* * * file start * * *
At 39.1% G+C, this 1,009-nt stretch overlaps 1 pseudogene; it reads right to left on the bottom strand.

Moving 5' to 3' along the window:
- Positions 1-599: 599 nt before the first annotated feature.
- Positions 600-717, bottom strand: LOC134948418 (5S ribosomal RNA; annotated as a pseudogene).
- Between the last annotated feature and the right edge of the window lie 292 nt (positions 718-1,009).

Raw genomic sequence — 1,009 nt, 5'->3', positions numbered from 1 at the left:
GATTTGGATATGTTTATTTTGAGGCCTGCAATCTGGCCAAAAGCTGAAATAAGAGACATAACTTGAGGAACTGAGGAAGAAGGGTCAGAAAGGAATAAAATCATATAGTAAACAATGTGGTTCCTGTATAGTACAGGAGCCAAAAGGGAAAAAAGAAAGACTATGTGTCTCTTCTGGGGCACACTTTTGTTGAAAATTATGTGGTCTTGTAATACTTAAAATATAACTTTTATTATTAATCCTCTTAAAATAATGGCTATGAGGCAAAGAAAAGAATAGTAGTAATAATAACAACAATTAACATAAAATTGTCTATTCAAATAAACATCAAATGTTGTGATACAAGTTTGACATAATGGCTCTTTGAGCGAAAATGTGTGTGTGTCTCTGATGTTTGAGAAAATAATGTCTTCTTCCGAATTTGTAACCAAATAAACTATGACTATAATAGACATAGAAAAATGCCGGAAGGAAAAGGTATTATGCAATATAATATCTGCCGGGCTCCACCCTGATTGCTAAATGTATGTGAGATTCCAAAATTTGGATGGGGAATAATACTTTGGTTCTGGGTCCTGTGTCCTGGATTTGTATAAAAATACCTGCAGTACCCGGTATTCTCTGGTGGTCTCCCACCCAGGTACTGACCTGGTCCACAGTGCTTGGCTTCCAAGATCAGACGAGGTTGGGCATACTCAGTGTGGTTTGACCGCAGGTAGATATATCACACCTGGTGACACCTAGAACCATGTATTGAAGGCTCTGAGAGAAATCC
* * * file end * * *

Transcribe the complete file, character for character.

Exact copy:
At 39.1% G+C, this 1,009-nt stretch overlaps 1 pseudogene; it reads right to left on the bottom strand.

Moving 5' to 3' along the window:
- Positions 1-599: 599 nt before the first annotated feature.
- Positions 600-717, bottom strand: LOC134948418 (5S ribosomal RNA; annotated as a pseudogene).
- Between the last annotated feature and the right edge of the window lie 292 nt (positions 718-1,009).

Raw genomic sequence — 1,009 nt, 5'->3', positions numbered from 1 at the left:
GATTTGGATATGTTTATTTTGAGGCCTGCAATCTGGCCAAAAGCTGAAATAAGAGACATAACTTGAGGAACTGAGGAAGAAGGGTCAGAAAGGAATAAAATCATATAGTAAACAATGTGGTTCCTGTATAGTACAGGAGCCAAAAGGGAAAAAAGAAAGACTATGTGTCTCTTCTGGGGCACACTTTTGTTGAAAATTATGTGGTCTTGTAATACTTAAAATATAACTTTTATTATTAATCCTCTTAAAATAATGGCTATGAGGCAAAGAAAAGAATAGTAGTAATAATAACAACAATTAACATAAAATTGTCTATTCAAATAAACATCAAATGTTGTGATACAAGTTTGACATAATGGCTCTTTGAGCGAAAATGTGTGTGTGTCTCTGATGTTTGAGAAAATAATGTCTTCTTCCGAATTTGTAACCAAATAAACTATGACTATAATAGACATAGAAAAATGCCGGAAGGAAAAGGTATTATGCAATATAATATCTGCCGGGCTCCACCCTGATTGCTAAATGTATGTGAGATTCCAAAATTTGGATGGGGAATAATACTTTGGTTCTGGGTCCTGTGTCCTGGATTTGTATAAAAATACCTGCAGTACCCGGTATTCTCTGGTGGTCTCCCACCCAGGTACTGACCTGGTCCACAGTGCTTGGCTTCCAAGATCAGACGAGGTTGGGCATACTCAGTGTGGTTTGACCGCAGGTAGATATATCACACCTGGTGACACCTAGAACCATGTATTGAAGGCTCTGAGAGAAATCC